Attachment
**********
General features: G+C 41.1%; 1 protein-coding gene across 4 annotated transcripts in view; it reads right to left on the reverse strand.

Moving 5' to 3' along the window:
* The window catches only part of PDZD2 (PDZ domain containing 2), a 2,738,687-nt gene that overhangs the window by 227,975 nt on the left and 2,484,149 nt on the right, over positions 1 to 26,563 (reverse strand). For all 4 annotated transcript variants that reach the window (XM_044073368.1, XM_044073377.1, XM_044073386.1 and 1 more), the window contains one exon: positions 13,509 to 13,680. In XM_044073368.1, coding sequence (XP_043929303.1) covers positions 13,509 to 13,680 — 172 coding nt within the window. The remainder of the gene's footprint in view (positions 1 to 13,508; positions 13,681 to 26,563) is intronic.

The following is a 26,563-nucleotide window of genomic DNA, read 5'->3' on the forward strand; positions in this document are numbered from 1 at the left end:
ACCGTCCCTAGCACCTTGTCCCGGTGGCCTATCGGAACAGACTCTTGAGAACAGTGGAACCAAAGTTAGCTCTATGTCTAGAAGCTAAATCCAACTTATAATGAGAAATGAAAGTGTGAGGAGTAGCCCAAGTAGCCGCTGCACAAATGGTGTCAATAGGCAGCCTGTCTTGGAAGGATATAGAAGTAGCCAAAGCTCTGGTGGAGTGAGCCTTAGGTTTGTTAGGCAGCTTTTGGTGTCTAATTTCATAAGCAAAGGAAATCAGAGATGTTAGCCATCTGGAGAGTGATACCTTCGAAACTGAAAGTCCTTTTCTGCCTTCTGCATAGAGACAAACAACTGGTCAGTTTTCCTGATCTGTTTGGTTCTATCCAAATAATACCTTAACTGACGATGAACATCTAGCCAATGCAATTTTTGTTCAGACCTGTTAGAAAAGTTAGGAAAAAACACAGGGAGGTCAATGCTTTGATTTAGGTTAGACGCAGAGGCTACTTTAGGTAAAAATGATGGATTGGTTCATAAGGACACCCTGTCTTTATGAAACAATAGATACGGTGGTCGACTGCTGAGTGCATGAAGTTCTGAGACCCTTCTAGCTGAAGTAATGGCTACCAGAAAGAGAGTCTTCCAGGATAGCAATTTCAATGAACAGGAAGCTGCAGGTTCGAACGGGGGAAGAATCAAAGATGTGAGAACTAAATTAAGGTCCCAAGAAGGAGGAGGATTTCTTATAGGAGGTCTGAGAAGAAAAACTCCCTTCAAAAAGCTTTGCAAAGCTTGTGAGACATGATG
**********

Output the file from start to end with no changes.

General features: G+C 41.1%; 1 protein-coding gene across 4 annotated transcripts in view; it reads right to left on the reverse strand.

Moving 5' to 3' along the window:
* The window catches only part of PDZD2 (PDZ domain containing 2), a 2,738,687-nt gene that overhangs the window by 227,975 nt on the left and 2,484,149 nt on the right, over positions 1 to 26,563 (reverse strand). For all 4 annotated transcript variants that reach the window (XM_044073368.1, XM_044073377.1, XM_044073386.1 and 1 more), the window contains one exon: positions 13,509 to 13,680. In XM_044073368.1, coding sequence (XP_043929303.1) covers positions 13,509 to 13,680 — 172 coding nt within the window. The remainder of the gene's footprint in view (positions 1 to 13,508; positions 13,681 to 26,563) is intronic.

The following is a 26,563-nucleotide window of genomic DNA, read 5'->3' on the forward strand; positions in this document are numbered from 1 at the left end:
ACCGTCCCTAGCACCTTGTCCCGGTGGCCTATCGGAACAGACTCTTGAGAACAGTGGAACCAAAGTTAGCTCTATGTCTAGAAGCTAAATCCAACTTATAATGAGAAATGAAAGTGTGAGGAGTAGCCCAAGTAGCCGCTGCACAAATGGTGTCAATAGGCAGCCTGTCTTGGAAGGATATAGAAGTAGCCAAAGCTCTGGTGGAGTGAGCCTTAGGTTTGTTAGGCAGCTTTTGGTGTCTAATTTCATAAGCAAAGGAAATCAGAGATGTTAGCCATCTGGAGAGTGATACCTTCGAAACTGAAAGTCCTTTTCTGCCTTCTGCATAGAGACAAACAACTGGTCAGTTTTCCTGATCTGTTTGGTTCTATCCAAATAATACCTTAACTGACGATGAACATCTAGCCAATGCAATTTTTGTTCAGACCTGTTAGAAAAGTTAGGAAAAAACACAGGGAGGTCAATGCTTTGATTTAGGTTAGACGCAGAGGCTACTTTAGGTAAAAATGATGGATTGGTTCATAAGGACACCCTGTCTTTATGAAACAATAGATACGGTGGTCGACTGCTGAGTGCATGAAGTTCTGAGACCCTTCTAGCTGAAGTAATGGCTACCAGAAAGAGAGTCTTCCAGGATAGCAATTTCAATGAACAGGAAGCTGCAGGTTCGAACGGGGGAAGAATCAAAGATGTGAGAACTAAATTAAGGTCCCAAGAAGGAGGAGGATTTCTTATAGGAGGTCTGAGAAGAAAAACTCCCTTCAAAAAGCTTTGCAAAGCTTGTGAGACATGATG